among black voters. i think you would have to concede that you would really be a dark horse if you won. - i'm a dark horse no matter how you put it. [laughter] that's not the point. my campaign is expanding the party. 20% of the people who voted fome last tuesday had never voted before. - the fear, en humiliation, of older blacks were a factor in that campaign. my grandmother, she couldn't read and write. she would have to go downtown and reveal she couldn't read and write and have to make an x-- used to make an x mark-- for her signature. but that was the beauty of it, to watch people come through that process and overheir fears and choose hope over fear. - were you ever at risk onhat campaign trail to your knowledge? - up until that time we received the most threats of anybody ever. my grandmother was not gonna vote for me. and it was the fear, if i win, something would happen to me. she said, "boy, if you mess around and win you gonna get killed." - it was if, after the age of 39,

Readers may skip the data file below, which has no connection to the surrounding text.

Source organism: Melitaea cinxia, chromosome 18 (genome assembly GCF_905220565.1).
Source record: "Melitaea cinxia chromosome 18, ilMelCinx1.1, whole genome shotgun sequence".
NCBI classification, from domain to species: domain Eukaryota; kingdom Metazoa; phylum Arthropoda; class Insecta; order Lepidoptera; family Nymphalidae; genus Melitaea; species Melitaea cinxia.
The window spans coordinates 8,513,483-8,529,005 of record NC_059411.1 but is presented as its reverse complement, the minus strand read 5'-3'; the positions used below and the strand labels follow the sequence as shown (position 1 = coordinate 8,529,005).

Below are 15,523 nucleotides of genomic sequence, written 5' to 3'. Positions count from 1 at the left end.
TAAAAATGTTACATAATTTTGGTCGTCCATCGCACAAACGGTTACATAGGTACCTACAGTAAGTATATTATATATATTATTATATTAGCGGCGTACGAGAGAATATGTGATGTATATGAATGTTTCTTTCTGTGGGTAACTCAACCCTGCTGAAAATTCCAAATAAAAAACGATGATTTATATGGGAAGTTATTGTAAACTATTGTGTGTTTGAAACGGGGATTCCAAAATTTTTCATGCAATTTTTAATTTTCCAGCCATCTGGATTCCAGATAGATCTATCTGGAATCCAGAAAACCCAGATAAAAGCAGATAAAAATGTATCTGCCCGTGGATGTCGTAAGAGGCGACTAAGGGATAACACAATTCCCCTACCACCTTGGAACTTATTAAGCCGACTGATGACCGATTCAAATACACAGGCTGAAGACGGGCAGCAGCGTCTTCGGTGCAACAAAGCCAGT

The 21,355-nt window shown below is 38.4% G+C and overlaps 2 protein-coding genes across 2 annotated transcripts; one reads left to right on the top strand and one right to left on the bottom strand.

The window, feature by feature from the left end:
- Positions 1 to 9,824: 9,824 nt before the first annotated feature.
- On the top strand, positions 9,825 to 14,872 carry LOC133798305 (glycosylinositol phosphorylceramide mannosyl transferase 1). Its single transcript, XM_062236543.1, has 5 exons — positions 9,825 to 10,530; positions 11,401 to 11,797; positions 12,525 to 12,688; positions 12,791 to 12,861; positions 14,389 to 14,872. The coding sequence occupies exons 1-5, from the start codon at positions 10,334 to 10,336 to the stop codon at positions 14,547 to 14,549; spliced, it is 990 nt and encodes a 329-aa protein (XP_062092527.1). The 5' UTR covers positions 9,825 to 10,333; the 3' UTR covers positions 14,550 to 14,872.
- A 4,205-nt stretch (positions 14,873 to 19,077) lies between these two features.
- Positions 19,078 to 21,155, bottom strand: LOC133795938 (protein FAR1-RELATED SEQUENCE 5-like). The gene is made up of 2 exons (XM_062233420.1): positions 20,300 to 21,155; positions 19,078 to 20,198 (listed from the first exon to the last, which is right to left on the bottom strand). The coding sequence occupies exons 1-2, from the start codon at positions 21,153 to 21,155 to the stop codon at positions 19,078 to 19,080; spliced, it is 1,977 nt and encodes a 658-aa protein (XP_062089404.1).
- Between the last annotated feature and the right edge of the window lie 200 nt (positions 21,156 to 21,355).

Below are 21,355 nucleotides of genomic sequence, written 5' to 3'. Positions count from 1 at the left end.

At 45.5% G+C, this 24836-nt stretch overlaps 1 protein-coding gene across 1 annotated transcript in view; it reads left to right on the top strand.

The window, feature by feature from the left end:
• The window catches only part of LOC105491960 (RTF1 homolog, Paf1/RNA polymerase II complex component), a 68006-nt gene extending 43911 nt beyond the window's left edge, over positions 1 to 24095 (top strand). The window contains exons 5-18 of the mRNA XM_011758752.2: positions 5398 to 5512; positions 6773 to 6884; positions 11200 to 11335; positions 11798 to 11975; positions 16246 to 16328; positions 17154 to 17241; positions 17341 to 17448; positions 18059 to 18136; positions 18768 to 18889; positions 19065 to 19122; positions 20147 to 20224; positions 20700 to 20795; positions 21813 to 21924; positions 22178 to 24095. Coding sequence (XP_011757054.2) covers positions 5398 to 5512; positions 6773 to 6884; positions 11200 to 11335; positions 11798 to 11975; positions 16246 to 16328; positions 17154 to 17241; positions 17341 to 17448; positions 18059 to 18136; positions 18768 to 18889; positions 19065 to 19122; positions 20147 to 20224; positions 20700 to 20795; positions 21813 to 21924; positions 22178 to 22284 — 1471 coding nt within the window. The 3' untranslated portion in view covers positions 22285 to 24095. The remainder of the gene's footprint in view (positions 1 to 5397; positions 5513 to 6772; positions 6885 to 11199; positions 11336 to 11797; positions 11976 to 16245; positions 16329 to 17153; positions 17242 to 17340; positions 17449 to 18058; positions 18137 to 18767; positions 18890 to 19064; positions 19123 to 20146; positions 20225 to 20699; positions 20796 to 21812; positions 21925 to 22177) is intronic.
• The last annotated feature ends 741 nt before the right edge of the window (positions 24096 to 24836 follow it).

we were on the clock with him. medgar evers had been killed at 43. reverend dr. martin luther king and malcolm x had been killed at 39, and many people talked about that, you know, "this could be it." - all four television networks-- abc, nbc, cbs, and cnn-- had two crews that covered jackson everhere that he went. it was called "body watch," because they were assuming that he was going to get shot. - even with that, with that possibility, our father felt that it waun important for him to he said, "you know, things have gone so far, "i can't turn around, and no matter what happens, ha"know this, knowdaddy loves you "and he's proud of all of yodo and all that you've ne, "but i must do this because i cannot let you "live in a country, in a world in which there is a ceiling on your ambions." [upbeat music] ♪ - it was extremely exciting.